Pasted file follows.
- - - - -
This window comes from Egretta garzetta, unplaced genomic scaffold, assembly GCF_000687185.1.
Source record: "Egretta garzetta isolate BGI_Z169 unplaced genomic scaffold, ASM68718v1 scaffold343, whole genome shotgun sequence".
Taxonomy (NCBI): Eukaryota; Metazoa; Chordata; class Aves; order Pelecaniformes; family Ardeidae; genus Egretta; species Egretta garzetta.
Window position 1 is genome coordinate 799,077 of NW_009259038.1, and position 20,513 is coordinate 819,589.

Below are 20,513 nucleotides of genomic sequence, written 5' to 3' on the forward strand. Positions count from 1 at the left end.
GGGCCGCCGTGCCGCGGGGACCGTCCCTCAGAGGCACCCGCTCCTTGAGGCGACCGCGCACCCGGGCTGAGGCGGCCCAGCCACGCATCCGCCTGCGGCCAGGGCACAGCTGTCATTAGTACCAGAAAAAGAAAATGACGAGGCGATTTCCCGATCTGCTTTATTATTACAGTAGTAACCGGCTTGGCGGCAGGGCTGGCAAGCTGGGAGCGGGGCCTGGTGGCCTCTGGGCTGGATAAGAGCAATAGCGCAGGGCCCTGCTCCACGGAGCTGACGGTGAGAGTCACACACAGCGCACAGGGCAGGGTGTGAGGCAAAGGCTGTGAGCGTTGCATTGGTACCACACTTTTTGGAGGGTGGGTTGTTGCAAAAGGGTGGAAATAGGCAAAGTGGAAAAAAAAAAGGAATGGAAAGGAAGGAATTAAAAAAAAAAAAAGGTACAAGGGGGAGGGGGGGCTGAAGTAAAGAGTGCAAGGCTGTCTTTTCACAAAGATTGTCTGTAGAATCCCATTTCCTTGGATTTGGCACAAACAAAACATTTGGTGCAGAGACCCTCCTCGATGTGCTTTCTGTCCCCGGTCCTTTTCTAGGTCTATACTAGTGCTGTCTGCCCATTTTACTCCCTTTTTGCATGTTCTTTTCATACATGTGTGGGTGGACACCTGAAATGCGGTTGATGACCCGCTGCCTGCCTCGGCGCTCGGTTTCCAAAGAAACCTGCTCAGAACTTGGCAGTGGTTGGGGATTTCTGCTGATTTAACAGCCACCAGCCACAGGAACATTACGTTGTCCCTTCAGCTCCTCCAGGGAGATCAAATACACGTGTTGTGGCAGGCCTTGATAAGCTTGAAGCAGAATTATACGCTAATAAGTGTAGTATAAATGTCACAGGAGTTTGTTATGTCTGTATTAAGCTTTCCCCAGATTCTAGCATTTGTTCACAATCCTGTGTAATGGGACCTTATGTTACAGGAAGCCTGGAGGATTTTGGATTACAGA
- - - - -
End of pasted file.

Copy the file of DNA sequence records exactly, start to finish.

This window comes from Egretta garzetta, unplaced genomic scaffold, assembly GCF_000687185.1.
Source record: "Egretta garzetta isolate BGI_Z169 unplaced genomic scaffold, ASM68718v1 scaffold343, whole genome shotgun sequence".
Taxonomy (NCBI): Eukaryota; Metazoa; Chordata; class Aves; order Pelecaniformes; family Ardeidae; genus Egretta; species Egretta garzetta.
Window position 1 is genome coordinate 799,077 of NW_009259038.1, and position 20,513 is coordinate 819,589.

Below are 20,513 nucleotides of genomic sequence, written 5' to 3' on the forward strand. Positions count from 1 at the left end.
GGGCCGCCGTGCCGCGGGGACCGTCCCTCAGAGGCACCCGCTCCTTGAGGCGACCGCGCACCCGGGCTGAGGCGGCCCAGCCACGCATCCGCCTGCGGCCAGGGCACAGCTGTCATTAGTACCAGAAAAAGAAAATGACGAGGCGATTTCCCGATCTGCTTTATTATTACAGTAGTAACCGGCTTGGCGGCAGGGCTGGCAAGCTGGGAGCGGGGCCTGGTGGCCTCTGGGCTGGATAAGAGCAATAGCGCAGGGCCCTGCTCCACGGAGCTGACGGTGAGAGTCACACACAGCGCACAGGGCAGGGTGTGAGGCAAAGGCTGTGAGCGTTGCATTGGTACCACACTTTTTGGAGGGTGGGTTGTTGCAAAAGGGTGGAAATAGGCAAAGTGGAAAAAAAAAAGGAATGGAAAGGAAGGAATTAAAAAAAAAAAAAGGTACAAGGGGGAGGGGGGGCTGAAGTAAAGAGTGCAAGGCTGTCTTTTCACAAAGATTGTCTGTAGAATCCCATTTCCTTGGATTTGGCACAAACAAAACATTTGGTGCAGAGACCCTCCTCGATGTGCTTTCTGTCCCCGGTCCTTTTCTAGGTCTATACTAGTGCTGTCTGCCCATTTTACTCCCTTTTTGCATGTTCTTTTCATACATGTGTGGGTGGACACCTGAAATGCGGTTGATGACCCGCTGCCTGCCTCGGCGCTCGGTTTCCAAAGAAACCTGCTCAGAACTTGGCAGTGGTTGGGGATTTCTGCTGATTTAACAGCCACCAGCCACAGGAACATTACGTTGTCCCTTCAGCTCCTCCAGGGAGATCAAATACACGTGTTGTGGCAGGCCTTGATAAGCTTGAAGCAGAATTATACGCTAATAAGTGTAGTATAAATGTCACAGGAGTTTGTTATGTCTGTATTAAGCTTTCCCCAGATTCTAGCATTTGTTCACAATCCTGTGTAATGGGACCTTATGTTACAGGAAGCCTGGAGGATTTTGGATTACAGA